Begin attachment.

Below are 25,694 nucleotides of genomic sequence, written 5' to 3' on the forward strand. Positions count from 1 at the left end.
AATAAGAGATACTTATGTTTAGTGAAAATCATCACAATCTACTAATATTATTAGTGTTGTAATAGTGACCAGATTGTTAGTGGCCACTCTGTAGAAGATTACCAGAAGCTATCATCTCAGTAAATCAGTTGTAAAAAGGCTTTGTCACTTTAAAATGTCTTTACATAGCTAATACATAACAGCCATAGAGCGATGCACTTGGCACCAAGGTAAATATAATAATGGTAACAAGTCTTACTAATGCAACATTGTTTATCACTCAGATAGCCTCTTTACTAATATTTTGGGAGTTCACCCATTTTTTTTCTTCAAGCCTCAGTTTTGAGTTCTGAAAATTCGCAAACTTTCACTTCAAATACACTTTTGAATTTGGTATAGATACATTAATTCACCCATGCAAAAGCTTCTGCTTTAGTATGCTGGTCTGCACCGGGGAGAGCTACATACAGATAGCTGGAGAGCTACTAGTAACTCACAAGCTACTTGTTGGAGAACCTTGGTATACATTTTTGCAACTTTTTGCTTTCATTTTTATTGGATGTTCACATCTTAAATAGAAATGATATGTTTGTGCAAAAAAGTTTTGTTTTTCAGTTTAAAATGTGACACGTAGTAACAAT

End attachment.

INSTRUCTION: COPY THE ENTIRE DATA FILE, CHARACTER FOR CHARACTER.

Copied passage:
Below are 25,694 nucleotides of genomic sequence, written 5' to 3' on the forward strand. Positions count from 1 at the left end.
AATAAGAGATACTTATGTTTAGTGAAAATCATCACAATCTACTAATATTATTAGTGTTGTAATAGTGACCAGATTGTTAGTGGCCACTCTGTAGAAGATTACCAGAAGCTATCATCTCAGTAAATCAGTTGTAAAAAGGCTTTGTCACTTTAAAATGTCTTTACATAGCTAATACATAACAGCCATAGAGCGATGCACTTGGCACCAAGGTAAATATAATAATGGTAACAAGTCTTACTAATGCAACATTGTTTATCACTCAGATAGCCTCTTTACTAATATTTTGGGAGTTCACCCATTTTTTTTCTTCAAGCCTCAGTTTTGAGTTCTGAAAATTCGCAAACTTTCACTTCAAATACACTTTTGAATTTGGTATAGATACATTAATTCACCCATGCAAAAGCTTCTGCTTTAGTATGCTGGTCTGCACCGGGGAGAGCTACATACAGATAGCTGGAGAGCTACTAGTAACTCACAAGCTACTTGTTGGAGAACCTTGGTATACATTTTTGCAACTTTTTGCTTTCATTTTTATTGGATGTTCACATCTTAAATAGAAATGATATGTTTGTGCAAAAAAGTTTTGTTTTTCAGTTTAAAATGTGACACGTAGTAACAAT